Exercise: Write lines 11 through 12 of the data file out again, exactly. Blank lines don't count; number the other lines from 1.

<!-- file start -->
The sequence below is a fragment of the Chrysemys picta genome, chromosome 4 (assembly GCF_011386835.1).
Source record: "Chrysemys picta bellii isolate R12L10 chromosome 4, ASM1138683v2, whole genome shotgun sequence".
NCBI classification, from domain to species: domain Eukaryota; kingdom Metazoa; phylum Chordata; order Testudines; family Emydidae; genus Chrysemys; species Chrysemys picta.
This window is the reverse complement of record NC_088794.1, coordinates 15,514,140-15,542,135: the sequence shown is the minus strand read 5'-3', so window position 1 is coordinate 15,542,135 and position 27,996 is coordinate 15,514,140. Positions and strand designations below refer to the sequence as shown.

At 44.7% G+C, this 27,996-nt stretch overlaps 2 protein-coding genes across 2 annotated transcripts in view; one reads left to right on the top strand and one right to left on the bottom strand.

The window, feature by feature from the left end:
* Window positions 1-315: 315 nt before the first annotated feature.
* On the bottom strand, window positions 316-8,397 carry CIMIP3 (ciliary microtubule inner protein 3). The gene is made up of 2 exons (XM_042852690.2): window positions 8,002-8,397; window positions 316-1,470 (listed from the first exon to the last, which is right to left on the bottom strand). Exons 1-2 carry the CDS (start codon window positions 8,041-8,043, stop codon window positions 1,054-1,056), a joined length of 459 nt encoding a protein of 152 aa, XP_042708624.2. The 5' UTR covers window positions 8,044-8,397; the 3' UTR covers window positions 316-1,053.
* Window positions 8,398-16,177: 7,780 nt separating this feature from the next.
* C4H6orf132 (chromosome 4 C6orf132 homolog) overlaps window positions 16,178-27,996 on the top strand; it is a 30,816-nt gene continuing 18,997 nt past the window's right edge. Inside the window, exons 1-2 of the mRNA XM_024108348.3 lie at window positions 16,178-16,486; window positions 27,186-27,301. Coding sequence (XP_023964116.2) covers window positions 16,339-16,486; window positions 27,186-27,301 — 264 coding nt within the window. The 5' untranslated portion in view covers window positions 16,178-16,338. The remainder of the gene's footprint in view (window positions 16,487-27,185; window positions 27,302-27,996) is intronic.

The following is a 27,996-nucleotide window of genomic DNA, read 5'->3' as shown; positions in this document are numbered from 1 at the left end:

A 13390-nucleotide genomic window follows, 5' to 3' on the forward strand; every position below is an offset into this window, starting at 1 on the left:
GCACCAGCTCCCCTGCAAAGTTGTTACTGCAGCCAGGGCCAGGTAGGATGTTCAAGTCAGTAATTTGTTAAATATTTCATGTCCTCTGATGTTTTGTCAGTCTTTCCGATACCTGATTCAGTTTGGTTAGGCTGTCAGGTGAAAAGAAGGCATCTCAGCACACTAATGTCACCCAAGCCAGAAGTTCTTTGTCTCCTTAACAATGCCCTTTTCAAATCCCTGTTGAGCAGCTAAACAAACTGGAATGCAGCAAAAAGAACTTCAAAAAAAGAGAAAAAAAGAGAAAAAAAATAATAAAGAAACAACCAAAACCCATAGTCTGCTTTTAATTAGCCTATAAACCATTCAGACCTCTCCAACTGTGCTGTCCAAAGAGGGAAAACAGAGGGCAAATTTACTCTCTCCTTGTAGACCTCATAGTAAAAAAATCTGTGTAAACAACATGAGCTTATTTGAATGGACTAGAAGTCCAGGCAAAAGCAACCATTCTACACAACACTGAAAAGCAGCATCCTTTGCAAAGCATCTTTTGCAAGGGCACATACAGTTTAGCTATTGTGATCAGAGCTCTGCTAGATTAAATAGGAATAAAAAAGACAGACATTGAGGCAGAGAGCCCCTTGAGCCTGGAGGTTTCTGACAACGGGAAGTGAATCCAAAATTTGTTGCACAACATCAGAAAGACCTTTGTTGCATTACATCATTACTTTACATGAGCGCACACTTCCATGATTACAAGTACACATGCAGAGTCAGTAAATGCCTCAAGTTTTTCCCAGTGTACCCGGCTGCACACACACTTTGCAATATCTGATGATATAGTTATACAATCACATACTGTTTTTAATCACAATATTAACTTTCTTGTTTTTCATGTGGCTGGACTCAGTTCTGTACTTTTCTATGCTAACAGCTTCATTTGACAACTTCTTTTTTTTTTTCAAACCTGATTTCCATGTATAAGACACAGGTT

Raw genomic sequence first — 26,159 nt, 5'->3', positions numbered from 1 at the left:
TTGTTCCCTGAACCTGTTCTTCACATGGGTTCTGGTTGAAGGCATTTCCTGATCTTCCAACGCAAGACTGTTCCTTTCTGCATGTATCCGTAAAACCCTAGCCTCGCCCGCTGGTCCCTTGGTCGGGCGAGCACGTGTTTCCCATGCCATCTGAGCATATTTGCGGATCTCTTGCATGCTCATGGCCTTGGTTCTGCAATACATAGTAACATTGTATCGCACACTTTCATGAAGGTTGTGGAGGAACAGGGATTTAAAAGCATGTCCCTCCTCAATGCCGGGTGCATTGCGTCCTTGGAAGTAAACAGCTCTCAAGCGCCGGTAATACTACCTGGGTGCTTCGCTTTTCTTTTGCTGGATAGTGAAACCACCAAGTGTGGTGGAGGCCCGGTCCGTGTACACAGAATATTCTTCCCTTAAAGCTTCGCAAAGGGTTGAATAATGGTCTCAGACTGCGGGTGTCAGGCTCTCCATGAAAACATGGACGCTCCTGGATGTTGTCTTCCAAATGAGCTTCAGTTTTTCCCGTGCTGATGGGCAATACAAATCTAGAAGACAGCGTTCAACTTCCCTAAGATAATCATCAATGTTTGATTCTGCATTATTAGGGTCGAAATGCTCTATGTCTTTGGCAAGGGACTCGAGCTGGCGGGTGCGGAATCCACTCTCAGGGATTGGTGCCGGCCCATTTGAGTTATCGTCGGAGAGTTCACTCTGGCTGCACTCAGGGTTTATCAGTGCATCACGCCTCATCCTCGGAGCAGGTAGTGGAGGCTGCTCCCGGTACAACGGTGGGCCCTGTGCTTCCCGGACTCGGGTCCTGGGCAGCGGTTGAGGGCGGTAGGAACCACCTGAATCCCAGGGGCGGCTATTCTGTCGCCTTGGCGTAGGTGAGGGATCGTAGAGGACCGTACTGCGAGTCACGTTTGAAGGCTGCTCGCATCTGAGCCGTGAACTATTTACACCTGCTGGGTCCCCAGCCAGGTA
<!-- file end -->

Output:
The following is a 27,996-nucleotide window of genomic DNA, read 5'->3' as shown; positions in this document are numbered from 1 at the left end:

A 13390-nucleotide genomic window follows, 5' to 3' on the forward strand; every position below is an offset into this window, starting at 1 on the left: